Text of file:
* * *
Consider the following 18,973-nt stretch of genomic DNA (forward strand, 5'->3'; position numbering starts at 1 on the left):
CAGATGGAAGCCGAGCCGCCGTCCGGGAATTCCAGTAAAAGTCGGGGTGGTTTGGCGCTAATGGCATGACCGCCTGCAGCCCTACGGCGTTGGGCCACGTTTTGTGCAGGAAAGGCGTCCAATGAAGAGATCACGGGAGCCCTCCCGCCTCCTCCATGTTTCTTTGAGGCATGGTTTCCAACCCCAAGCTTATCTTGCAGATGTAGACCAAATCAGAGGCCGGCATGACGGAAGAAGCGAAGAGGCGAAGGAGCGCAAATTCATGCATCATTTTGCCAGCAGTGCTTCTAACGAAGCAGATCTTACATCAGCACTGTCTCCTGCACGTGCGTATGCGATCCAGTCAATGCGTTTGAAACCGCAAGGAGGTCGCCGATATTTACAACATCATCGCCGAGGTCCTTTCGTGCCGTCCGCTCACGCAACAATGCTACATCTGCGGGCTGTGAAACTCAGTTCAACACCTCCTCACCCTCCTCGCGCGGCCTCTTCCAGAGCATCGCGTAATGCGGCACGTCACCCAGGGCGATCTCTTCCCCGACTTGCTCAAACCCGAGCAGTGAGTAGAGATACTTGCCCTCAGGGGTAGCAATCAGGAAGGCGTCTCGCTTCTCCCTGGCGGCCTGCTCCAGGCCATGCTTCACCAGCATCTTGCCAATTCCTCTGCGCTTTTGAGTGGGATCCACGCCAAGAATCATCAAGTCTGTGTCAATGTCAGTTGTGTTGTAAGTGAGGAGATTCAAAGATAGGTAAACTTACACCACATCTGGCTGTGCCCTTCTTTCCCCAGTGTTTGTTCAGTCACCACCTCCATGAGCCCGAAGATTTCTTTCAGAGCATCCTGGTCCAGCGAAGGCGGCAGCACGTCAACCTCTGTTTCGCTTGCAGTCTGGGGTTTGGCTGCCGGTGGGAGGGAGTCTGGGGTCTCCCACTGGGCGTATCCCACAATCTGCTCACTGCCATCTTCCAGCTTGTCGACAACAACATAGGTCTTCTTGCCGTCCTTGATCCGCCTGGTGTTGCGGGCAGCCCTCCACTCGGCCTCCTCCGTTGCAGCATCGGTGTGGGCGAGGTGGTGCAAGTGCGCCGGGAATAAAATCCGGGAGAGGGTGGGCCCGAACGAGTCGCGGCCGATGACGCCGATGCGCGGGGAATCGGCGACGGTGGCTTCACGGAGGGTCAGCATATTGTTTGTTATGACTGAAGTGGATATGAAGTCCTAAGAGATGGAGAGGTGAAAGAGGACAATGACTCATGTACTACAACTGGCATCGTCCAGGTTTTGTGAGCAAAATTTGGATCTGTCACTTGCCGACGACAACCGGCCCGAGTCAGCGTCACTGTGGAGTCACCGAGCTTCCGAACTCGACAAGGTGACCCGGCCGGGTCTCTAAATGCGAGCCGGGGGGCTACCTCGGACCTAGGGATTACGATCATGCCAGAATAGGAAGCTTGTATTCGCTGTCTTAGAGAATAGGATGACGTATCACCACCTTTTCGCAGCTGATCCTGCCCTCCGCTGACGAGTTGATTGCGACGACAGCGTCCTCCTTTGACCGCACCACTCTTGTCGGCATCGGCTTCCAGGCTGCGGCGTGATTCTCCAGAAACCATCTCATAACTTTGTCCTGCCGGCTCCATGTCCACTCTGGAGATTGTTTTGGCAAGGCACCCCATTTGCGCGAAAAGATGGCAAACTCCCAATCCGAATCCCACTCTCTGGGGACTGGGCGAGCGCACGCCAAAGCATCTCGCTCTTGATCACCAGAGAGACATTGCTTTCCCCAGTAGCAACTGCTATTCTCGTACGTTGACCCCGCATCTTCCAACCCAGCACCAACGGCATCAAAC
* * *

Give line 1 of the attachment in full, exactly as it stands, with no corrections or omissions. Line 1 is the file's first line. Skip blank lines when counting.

Consider the following 18,973-nt stretch of genomic DNA (forward strand, 5'->3'; position numbering starts at 1 on the left):